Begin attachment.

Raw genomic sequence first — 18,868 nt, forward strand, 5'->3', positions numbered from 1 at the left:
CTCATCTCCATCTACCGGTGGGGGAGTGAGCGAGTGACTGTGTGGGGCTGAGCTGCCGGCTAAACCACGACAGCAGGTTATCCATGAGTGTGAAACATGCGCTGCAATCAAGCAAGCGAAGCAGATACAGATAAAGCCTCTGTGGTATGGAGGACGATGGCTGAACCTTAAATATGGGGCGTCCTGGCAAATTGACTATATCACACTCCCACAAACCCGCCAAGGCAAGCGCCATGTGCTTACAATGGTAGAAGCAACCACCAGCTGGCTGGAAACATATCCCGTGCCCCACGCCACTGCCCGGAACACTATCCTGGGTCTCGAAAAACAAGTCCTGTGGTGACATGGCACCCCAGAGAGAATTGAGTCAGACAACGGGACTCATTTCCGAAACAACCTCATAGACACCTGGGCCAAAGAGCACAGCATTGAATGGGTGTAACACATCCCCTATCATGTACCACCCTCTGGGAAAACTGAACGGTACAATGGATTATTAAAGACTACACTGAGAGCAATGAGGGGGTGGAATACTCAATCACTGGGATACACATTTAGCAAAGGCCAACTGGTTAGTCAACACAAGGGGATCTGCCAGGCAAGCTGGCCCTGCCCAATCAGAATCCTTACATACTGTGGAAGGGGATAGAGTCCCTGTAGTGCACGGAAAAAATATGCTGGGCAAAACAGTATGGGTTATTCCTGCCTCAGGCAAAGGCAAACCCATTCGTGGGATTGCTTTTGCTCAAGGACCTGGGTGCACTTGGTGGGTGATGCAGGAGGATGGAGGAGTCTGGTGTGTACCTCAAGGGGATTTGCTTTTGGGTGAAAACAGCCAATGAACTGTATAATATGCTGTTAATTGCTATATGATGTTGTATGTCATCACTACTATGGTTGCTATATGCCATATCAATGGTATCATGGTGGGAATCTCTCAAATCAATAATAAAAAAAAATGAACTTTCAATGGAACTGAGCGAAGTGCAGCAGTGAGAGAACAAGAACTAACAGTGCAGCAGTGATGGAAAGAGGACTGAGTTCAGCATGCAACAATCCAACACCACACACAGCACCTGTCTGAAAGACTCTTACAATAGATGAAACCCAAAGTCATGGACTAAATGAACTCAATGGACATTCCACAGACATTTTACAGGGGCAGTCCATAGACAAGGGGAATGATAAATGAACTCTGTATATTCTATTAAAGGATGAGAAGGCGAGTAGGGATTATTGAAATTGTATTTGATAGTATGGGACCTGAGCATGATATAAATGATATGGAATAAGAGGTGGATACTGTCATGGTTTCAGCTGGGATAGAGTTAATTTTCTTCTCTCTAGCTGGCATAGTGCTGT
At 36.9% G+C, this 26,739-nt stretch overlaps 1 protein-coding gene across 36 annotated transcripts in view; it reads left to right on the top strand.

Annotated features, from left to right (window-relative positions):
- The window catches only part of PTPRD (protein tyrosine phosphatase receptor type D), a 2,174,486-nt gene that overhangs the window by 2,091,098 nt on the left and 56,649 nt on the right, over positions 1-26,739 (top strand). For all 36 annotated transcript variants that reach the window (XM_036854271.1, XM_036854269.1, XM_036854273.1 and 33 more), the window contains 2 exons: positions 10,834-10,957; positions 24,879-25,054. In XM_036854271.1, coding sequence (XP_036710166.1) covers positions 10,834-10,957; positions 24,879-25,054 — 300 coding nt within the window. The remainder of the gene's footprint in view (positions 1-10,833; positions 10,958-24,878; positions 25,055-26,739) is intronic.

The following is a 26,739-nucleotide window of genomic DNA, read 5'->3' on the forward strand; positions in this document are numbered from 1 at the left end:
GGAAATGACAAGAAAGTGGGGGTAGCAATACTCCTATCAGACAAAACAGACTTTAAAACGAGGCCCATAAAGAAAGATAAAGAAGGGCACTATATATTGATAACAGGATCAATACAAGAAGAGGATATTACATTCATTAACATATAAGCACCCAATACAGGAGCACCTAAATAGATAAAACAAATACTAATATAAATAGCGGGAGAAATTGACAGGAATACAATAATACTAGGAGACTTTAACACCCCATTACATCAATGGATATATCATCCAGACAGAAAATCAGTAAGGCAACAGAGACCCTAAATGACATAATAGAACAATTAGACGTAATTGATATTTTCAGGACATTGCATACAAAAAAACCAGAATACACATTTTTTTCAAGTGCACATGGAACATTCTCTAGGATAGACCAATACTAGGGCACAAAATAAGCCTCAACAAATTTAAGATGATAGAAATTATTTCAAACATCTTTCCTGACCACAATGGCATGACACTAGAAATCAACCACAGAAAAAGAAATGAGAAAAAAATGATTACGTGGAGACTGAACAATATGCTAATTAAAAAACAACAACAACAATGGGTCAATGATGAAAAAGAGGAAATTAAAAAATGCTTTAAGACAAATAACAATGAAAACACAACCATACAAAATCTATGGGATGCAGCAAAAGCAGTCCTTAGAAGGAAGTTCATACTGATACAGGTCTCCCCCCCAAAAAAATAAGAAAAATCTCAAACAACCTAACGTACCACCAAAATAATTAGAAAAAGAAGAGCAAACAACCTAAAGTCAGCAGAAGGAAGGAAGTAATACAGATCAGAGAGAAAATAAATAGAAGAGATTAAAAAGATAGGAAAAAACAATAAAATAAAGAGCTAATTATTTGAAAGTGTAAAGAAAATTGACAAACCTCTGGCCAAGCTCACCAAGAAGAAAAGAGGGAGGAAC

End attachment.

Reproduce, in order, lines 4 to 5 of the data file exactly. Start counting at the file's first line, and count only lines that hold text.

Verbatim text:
Annotated features, from left to right (window-relative positions):
- The window catches only part of PTPRD (protein tyrosine phosphatase receptor type D), a 2,174,486-nt gene that overhangs the window by 2,091,098 nt on the left and 56,649 nt on the right, over positions 1-26,739 (top strand). For all 36 annotated transcript variants that reach the window (XM_036854271.1, XM_036854269.1, XM_036854273.1 and 33 more), the window contains 2 exons: positions 10,834-10,957; positions 24,879-25,054. In XM_036854271.1, coding sequence (XP_036710166.1) covers positions 10,834-10,957; positions 24,879-25,054 — 300 coding nt within the window. The remainder of the gene's footprint in view (positions 1-10,833; positions 10,958-24,878; positions 25,055-26,739) is intronic.